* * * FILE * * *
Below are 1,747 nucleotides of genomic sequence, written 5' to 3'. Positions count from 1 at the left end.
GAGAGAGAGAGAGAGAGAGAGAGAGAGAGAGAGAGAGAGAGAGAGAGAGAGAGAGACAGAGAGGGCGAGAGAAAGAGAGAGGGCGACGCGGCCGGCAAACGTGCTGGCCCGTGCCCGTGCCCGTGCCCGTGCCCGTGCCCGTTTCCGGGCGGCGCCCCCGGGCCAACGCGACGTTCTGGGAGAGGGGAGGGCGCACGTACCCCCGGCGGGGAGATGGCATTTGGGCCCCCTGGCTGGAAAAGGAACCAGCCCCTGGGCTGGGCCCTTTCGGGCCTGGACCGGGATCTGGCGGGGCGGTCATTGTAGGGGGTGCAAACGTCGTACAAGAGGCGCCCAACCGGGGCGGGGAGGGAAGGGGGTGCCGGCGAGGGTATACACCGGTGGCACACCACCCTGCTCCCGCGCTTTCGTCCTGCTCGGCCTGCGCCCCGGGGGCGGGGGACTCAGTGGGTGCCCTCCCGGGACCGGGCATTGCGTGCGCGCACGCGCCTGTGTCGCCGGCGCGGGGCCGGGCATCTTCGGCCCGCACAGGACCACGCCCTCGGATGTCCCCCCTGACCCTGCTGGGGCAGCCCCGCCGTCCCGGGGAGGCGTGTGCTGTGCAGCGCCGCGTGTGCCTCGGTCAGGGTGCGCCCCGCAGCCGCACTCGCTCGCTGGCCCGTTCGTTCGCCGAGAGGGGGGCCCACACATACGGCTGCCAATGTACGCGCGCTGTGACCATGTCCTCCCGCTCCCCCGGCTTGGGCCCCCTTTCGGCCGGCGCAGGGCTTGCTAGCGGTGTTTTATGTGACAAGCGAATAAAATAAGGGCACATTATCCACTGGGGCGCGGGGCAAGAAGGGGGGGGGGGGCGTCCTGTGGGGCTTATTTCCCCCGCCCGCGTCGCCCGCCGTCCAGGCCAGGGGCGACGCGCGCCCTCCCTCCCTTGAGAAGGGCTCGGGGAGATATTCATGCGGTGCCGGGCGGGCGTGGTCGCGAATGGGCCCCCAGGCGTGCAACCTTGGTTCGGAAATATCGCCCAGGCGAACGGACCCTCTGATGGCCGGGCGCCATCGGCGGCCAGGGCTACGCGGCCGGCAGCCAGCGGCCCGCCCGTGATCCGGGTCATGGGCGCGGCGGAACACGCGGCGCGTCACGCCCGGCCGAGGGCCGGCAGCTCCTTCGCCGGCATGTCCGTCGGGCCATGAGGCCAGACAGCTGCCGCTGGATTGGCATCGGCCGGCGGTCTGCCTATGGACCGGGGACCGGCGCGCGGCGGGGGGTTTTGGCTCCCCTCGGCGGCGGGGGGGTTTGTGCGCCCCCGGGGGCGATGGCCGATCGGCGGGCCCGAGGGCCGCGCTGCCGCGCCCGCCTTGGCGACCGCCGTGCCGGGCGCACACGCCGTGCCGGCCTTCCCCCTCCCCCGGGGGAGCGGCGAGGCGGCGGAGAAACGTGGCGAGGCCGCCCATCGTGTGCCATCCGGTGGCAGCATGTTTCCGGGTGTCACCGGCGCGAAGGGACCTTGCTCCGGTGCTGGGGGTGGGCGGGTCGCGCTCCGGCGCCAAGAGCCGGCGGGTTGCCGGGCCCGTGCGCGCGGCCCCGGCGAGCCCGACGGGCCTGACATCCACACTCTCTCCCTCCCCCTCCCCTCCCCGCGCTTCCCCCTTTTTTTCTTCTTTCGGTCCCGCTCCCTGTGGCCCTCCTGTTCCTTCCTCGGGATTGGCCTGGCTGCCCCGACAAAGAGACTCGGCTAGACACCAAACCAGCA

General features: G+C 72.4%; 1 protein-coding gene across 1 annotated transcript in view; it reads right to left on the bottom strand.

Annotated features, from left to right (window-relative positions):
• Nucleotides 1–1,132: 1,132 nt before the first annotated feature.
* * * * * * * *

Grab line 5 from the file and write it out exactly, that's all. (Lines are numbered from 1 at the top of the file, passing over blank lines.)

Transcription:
• Nucleotides 1–1,132: 1,132 nt before the first annotated feature.